* The impact of deindustrialization, overfinancialization and unsustainable trade imbalances on the long-term power and prosperity of the U.S..
* The role of India, which is almost a non-entity in the story (save in its helping tear Tibet away from a crumbling China).
* Events in Latin America and sub-Saharan Africa, not only as places where major players might emerge, but also as junior partners for the bigger players, and even as pawns or flash points in the game.
* The fact that China is so large, and portions of it already so affluent, that even pieces of a fragmented China (for instance, a bloc formed around the provinces of the southeastern coastal region, perhaps in confederation with Hong Kong and Taiwan) may by themselves have the weight of great powers; or the damage a Chinese collapse is likely to do to other parts of the world economy.
* The impact of sub-state actors, which are dismissed wholesale.
He trivializes a number of others, like
* The significance of nuclear weapons, and in particular the constraints they place on great power war. (Of course, in an earlier book Friedman classed World War II as a "limited" conflict.)
* The potential impacts of new technologies, like robotics and genetic engineering, which many observers would characterize as laughably conservative.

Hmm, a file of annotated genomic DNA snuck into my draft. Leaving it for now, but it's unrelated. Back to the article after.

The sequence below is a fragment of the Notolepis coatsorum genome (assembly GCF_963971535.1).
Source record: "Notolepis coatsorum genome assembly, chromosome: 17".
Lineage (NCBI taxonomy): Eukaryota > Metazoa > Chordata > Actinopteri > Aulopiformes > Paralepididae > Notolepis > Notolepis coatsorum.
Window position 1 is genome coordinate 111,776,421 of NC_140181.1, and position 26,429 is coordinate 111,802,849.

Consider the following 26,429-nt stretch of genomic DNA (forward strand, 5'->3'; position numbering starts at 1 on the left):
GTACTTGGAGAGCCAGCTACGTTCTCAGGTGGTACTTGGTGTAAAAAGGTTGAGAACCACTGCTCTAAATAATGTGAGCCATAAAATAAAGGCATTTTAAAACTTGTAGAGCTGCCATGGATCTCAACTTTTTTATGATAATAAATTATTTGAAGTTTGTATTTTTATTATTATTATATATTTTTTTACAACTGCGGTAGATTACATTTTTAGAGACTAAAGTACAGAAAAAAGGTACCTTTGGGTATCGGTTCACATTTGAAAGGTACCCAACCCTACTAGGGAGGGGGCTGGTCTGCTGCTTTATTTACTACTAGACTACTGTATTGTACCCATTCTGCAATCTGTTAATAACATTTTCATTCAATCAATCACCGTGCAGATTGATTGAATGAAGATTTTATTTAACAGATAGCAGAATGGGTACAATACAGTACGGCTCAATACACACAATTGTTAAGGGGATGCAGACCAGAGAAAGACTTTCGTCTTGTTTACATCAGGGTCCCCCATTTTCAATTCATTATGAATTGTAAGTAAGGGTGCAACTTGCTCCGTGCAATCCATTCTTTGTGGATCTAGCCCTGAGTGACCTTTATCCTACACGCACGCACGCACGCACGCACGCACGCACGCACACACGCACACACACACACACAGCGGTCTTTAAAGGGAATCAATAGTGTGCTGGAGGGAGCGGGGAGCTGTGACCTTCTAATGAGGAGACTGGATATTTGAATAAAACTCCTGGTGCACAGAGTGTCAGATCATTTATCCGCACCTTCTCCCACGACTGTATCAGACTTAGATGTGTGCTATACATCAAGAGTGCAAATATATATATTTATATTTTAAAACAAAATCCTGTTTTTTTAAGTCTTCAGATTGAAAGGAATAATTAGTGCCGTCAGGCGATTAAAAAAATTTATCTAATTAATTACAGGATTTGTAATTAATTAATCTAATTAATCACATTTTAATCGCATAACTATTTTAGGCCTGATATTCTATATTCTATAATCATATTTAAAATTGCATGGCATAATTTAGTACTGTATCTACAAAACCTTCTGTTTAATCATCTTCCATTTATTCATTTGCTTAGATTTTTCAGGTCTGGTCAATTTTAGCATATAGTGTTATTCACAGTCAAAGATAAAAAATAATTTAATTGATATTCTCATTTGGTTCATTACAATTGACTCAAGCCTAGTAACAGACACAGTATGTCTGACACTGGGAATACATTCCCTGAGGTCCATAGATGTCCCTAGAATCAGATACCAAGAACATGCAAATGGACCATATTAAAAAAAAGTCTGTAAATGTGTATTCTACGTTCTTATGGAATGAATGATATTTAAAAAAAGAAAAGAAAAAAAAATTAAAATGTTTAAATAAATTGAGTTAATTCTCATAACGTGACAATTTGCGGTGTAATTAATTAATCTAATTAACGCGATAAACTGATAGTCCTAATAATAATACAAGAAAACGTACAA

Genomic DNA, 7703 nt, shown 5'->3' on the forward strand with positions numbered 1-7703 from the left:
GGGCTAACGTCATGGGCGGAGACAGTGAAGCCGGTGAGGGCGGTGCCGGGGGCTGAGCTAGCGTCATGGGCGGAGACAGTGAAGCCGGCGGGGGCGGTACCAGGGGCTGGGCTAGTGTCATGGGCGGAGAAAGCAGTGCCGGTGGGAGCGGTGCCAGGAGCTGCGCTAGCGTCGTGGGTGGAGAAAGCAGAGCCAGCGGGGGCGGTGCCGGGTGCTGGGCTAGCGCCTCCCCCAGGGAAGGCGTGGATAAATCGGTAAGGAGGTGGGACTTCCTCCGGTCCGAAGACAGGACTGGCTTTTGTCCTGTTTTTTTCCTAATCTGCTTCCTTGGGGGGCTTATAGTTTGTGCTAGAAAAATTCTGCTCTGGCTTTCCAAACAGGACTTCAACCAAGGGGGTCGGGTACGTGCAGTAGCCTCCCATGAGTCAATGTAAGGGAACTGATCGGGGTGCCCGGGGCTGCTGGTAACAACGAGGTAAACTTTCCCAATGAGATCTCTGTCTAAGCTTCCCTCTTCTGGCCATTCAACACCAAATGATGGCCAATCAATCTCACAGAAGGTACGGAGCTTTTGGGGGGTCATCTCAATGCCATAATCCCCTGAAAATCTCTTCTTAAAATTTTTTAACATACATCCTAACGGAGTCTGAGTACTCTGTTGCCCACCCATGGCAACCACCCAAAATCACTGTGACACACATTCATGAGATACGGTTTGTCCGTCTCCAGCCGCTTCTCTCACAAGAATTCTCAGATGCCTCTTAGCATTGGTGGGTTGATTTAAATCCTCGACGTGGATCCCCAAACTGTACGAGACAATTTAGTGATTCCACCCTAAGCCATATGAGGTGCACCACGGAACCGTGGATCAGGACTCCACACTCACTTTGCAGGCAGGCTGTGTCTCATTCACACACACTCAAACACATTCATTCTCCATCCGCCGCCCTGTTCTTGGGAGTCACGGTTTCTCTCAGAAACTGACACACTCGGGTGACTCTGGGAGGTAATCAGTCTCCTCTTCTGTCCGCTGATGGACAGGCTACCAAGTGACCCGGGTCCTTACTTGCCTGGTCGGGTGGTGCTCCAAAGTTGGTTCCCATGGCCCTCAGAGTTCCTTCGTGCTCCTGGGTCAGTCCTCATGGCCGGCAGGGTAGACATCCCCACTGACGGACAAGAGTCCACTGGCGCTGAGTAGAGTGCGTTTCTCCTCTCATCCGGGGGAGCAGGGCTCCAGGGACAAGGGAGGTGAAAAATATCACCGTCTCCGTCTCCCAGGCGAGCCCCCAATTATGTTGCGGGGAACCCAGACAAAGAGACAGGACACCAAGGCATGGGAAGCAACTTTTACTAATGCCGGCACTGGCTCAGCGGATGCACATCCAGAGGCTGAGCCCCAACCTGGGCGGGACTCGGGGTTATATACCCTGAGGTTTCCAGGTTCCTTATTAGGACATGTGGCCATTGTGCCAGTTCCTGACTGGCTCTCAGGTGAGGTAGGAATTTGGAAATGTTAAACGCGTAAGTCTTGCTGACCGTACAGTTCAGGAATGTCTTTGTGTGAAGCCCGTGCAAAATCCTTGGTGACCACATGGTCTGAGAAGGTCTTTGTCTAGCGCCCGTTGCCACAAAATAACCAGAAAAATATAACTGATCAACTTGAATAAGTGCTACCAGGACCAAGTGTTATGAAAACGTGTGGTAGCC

* The effect of internal politics on state conduct.
He is also too eager to embrace a number of claims that fail to stand up to serious scrutiny, like:
* The image of an economically and demographically stagnant Western Europe. The truth is that when adjusted for population growth, the expenses of German reunification and higher American expenditures on health care and security (which can be thought of as "bad growth"), Europe's economic performance looks broadly equivalent to the U.S.'s. When European energy efficiency, trade balances and infrastructure are considered, as well as the greater robustness of Western Europe's industrial bases in the face of globalization to date, they actually appear healthier. Additionally, as Friedman himself notes, the rest of the world is not far behind Europe's changing demographic profile.
* The countervailing image of a vigorous and dynamic Eastern Europe. The East European nations are not only less populous and less economically developed than France or Germany, but in the same demographic boat as Western Europe, and while experiencing faster growth in recent years, there are grounds for real doubt as to whether they will attain comparable per capita GDP.
* The view that technological change in the twenty-first century must necessarily redound to the advantage of the U.S. relative to other major powers.
* A complacent optimism regarding the possibilities of economic growth in the twenty-first century (and especially the economic development of many of his key players), and along with it, the possibility of a backlash against capitalism.